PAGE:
MessageToEagle.com – The nearest single star to the Sun hosts an exoplanet at least 3.2 times as massive as Earth — a so-called super-Earth.
Astronomers used data from a world-wide array of telescopes, including ESO’s planet-hunting HARPS instrument, to observe this distant, frozen and dimly lit world.
The newly discovered planet – orbiting Barnard’s Star, a mere 6 light-years away – is the second-closest known exoplanet to the Earth. Barnard’s star is the fastest moving star in the night sky.
The planet, designated Barnard’s Star b, now steps in as the second-closest known exoplanet to Earth. The gathered data indicate that the planet could be a super-Earth, having a mass at least 3.2 times that of the Earth, which orbits its host star in roughly 233 days. Barnard’s Star, the planet’s host star, is a red dwarf, a cool, low-mass star, which only dimly illuminates this newly-discovered world. Light from Barnard’s Star provides its planet with only 2% of the energy the Earth receives from the Sun.
Despite being relatively close to its parent star — at a distance only 0.4 times that between Earth and the Sun — the exoplanet lies close to the snow line, the region where volatile compounds such as water can condense into solid ice. This freezing, shadowy world could have a temperature of –170 degrees C, making it inhospitable for life as we know it.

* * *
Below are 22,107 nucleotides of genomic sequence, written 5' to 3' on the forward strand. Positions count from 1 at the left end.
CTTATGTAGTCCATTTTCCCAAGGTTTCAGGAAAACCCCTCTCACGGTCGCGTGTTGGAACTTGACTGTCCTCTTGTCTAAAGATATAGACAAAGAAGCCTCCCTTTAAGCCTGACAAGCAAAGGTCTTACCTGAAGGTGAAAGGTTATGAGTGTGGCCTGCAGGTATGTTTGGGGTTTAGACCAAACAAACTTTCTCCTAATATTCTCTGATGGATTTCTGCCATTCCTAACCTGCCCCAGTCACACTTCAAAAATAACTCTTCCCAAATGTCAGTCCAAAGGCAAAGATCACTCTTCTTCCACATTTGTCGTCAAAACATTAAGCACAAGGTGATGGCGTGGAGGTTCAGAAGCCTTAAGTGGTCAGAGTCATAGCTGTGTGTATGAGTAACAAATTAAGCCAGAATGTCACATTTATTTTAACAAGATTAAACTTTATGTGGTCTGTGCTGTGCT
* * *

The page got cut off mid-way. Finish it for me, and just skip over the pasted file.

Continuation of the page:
Named for astronomer E. E. Barnard, Barnard’s Star is the closest single star to the Sun. While the star itself is ancient — probably twice the age of our Sun — and relatively inactive, it also has the fastest apparent motion of any star in the night sky. Super-Earths are the most common type of planet to form around low-mass stars such as Barnard’s Star, lending credibility to this newly discovered planetary candidate.
“After a very careful analysis, we are 99% confident that the planet is there,” stated the team’s lead scientist, Ignasi Ribas from Institute of Space Studies of Catalonia and the Institute of Space Sciences, CSIC in Spain.
“However, we’ll continue to observe this fast-moving star to exclude possible, but improbable, natural variations of the stellar brightness which could masquerade as a planet.”
The astronomers used the Doppler effect to find the exoplanet candidate and took advantage of this effect to measure the changes in a star’s velocity due to an orbiting exoplanet — with astounding accuracy.
“We used observations from seven different instruments, spanning 20 years of measurements, making this one of the largest and most extensive datasets ever used for precise radial velocity studies.” explained Ribas. ”The combination of all data led to a total of 771 measurements — a huge amount of information!”